GAATW Logo

Global Alliance Against Traffic in Women

Human Rights
at home, abroad and on the way...

GAATW Logo

Global Alliance Against Traffic in Women

Human Rights
at home, abroad and on the way...

Events and News

15 years down the road

Today, there are many more organizations working on trafficking than before and a significant increase in funding for anti-trafficking work. Research has been conducted and reports written on the situation of trafficking virtually in all parts of the world. In 2000, an internationally recognised definition of human trafficking was created, and today many countries are working towards national legislations in accordance with the Palermo Protocol.

Even with such progress, we are still a long way from achieving human rights protection for trafficked persons. Year after year, every report on the situation of trafficking claims that the problem is getting worse. Anyone working on the ground knows that it is incredibly difficult to identify a trafficked person, so how do we actually know or monitor the problem? Reliable statistics on trafficking are scarce, due to the underground nature of the crime.

Migrants continue to take dangerous risks because of a lack of legal and safe channels to find work in another country or a lack of adequate information about the situation in the destination country. This means the risk for trafficking continues. However, many migrant workers whose experience has some elements of trafficking are reluctant to be labelled as a "victim of trafficking" for that would mean immediate or eventual deportation.

Many colleagues are of the opinion that unless a sustained advocacy for the rights of all migrants is launched, human trafficking will continue to increase. Another concern raised by human rights activists is the violation of the rights of migrants, trafficked persons or sex workers caused by zealous anti-trafficking efforts.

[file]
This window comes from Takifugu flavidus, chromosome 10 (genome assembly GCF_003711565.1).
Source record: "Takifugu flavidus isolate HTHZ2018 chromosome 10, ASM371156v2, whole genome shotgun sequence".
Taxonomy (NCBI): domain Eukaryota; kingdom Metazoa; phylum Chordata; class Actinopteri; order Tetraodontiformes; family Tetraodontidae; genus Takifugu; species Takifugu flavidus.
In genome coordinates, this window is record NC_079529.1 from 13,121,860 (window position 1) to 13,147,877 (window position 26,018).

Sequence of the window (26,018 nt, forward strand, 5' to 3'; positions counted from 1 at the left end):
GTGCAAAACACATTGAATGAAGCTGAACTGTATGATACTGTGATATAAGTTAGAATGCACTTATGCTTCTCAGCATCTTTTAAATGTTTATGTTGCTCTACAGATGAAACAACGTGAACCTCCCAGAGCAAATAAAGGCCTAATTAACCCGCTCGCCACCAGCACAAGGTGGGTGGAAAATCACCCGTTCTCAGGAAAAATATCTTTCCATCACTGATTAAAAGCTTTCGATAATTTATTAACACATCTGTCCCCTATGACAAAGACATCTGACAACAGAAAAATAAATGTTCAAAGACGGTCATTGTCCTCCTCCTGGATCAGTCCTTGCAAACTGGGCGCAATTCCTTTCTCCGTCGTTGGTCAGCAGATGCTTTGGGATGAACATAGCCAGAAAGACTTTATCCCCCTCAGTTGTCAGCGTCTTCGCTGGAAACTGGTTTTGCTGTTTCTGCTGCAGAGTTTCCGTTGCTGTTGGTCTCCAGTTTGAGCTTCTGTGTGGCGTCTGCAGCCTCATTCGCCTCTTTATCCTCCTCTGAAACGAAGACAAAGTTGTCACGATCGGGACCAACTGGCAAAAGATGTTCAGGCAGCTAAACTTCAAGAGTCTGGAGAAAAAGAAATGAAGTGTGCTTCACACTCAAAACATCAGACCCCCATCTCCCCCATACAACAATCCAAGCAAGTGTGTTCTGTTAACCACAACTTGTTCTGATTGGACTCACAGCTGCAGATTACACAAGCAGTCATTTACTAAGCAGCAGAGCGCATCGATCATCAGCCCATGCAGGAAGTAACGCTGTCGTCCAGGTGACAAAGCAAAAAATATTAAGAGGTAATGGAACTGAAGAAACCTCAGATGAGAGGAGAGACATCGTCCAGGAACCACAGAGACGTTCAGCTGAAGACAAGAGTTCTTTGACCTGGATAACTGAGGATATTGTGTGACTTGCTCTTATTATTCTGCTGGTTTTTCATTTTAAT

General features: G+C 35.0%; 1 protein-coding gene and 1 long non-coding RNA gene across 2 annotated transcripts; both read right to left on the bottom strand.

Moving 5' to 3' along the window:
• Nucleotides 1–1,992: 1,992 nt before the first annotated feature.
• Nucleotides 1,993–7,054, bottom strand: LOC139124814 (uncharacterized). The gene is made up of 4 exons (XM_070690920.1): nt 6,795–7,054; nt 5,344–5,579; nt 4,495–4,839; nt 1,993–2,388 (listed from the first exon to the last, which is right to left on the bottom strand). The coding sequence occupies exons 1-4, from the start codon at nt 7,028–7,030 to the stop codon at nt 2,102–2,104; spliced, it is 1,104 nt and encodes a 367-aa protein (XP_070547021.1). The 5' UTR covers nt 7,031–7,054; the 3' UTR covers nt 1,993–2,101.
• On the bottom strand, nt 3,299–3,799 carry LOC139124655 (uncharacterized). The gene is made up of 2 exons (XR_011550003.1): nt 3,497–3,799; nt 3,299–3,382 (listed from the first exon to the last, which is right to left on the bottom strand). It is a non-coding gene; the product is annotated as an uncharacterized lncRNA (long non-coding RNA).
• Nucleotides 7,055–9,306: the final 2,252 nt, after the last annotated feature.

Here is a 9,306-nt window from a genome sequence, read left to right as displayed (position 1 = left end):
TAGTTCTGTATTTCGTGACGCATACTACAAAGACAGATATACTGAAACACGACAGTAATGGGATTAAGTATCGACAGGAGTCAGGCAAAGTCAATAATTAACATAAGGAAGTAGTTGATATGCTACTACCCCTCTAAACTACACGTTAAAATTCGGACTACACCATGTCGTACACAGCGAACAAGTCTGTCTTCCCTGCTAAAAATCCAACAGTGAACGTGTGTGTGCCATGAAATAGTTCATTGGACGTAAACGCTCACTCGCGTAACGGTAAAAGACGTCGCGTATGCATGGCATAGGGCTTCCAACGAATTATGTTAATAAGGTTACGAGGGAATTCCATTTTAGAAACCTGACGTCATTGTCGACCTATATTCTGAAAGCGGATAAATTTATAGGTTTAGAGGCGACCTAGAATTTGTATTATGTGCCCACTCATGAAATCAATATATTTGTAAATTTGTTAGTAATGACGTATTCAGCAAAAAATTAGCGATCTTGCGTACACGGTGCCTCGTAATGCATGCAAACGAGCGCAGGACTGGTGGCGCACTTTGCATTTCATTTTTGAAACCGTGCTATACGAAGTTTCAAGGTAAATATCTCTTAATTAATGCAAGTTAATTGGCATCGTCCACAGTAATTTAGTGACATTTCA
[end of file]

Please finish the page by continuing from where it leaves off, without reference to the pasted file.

It is time we take stock of our work, consolidate the gains and find new strategies to address persistent problems.

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Strategic Thematic Direction

During 2011-13, through our Power in Migration and Work thematic programme, we engaged more directly with the migrant rights and labour rights movements. During 2014-2016 our work will build on the work of previous years; we will continue to push for a human rights based approach in anti-trafficking policies and practices.  We will also deepen our engagement with the issue of migration and labour.

The three thematic strategic issues outlined below are continuations of our work during 2011-13.

ACCOUNTABILITY Increasing the accountability of all anti-trafficking stakeholders involved in the design or implementation of anti-trafficking responses, towards the persons whose human rights they purport to protect.

ACCESS TO JUSTICE Broadening spaces for trafficked persons and migrant workers to practice their human rights by improving access to justice and combating all forms of discrimination that impact women’s ability to exercise their human rights as they relate to trafficking.

POWER IN MIGRATION AND WORK Centring an analysis of women’s power in their labour and migration to better assess migration and labour policies’ impact on women, and to work towards labour and migration processes that reflect migrants’ needs, aspirations and capabilities.